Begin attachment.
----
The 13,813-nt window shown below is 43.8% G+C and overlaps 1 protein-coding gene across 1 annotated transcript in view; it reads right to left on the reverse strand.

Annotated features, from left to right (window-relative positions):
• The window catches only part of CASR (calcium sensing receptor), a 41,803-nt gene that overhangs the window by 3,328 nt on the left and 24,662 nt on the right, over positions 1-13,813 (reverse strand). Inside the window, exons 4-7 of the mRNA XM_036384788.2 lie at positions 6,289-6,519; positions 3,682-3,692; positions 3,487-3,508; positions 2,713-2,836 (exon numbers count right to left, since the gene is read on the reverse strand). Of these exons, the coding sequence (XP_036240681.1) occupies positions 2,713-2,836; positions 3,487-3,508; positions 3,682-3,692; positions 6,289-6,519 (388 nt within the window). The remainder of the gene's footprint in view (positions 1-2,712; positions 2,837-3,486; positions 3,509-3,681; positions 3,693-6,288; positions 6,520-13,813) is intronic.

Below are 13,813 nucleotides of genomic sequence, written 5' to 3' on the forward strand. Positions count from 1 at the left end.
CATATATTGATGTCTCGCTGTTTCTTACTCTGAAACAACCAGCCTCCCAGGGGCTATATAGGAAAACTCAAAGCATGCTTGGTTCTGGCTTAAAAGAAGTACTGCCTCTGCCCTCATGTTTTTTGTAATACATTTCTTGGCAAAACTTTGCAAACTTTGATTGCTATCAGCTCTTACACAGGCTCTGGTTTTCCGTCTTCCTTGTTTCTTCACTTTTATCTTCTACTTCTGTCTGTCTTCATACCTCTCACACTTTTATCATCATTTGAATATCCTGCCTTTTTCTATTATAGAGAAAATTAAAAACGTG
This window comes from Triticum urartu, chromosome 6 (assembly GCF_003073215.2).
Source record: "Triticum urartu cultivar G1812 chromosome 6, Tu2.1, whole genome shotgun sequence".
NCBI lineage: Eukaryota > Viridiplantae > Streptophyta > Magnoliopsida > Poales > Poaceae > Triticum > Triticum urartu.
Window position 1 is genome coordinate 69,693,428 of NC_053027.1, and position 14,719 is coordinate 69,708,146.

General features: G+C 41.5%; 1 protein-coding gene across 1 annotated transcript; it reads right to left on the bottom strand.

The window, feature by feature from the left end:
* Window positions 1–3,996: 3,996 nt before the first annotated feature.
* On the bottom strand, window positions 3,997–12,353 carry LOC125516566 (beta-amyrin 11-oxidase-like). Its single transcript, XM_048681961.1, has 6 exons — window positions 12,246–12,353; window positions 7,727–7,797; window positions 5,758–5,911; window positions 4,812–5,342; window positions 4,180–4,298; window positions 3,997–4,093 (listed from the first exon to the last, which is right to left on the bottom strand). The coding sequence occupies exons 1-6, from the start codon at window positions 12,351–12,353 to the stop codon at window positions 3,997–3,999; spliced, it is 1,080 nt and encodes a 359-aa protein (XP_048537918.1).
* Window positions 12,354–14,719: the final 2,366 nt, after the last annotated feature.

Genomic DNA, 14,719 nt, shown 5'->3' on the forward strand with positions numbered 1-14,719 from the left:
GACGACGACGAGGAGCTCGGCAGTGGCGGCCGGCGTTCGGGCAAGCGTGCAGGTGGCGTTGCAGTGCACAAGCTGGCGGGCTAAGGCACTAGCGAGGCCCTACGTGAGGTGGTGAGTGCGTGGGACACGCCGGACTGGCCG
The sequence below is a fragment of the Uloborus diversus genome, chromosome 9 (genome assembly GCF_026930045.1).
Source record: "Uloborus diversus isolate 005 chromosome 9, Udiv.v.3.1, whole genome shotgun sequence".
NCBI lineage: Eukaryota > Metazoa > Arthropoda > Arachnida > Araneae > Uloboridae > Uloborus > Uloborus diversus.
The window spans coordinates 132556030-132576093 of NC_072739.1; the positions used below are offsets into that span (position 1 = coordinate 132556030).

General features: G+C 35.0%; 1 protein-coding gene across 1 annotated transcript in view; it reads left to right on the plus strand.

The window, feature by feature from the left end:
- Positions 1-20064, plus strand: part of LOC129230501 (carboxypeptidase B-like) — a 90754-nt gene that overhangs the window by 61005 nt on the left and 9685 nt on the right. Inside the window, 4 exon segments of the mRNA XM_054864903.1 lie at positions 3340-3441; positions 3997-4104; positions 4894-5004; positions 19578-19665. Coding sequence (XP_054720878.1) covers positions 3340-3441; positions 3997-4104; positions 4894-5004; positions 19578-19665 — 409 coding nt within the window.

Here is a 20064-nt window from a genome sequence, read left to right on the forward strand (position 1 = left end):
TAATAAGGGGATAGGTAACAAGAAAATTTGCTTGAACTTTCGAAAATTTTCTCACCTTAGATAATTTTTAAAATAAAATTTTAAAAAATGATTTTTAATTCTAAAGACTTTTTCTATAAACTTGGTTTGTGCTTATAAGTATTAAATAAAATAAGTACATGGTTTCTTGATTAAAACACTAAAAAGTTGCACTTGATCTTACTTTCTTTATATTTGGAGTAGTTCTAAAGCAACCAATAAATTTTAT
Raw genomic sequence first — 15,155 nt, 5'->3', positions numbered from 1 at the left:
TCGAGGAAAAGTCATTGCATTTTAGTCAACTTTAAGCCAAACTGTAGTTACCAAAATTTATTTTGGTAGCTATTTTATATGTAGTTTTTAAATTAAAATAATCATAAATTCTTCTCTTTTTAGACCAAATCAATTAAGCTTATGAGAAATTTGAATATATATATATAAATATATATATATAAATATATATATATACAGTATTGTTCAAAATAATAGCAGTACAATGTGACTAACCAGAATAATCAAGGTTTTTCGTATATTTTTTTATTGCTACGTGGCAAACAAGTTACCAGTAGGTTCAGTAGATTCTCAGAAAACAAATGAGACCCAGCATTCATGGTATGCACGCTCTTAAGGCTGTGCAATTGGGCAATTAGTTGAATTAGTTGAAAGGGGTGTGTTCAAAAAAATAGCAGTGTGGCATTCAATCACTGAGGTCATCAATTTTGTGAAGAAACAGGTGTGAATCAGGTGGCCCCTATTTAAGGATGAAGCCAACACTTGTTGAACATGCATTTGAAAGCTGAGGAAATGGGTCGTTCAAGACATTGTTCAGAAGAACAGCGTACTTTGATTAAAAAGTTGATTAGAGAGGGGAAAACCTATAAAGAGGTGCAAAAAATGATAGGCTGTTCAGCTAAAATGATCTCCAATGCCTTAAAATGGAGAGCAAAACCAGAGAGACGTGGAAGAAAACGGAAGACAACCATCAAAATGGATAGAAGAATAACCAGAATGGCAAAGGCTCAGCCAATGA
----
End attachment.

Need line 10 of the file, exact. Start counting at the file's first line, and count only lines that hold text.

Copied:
General features: G+C 41.5%; 1 protein-coding gene across 1 annotated transcript; it reads right to left on the bottom strand.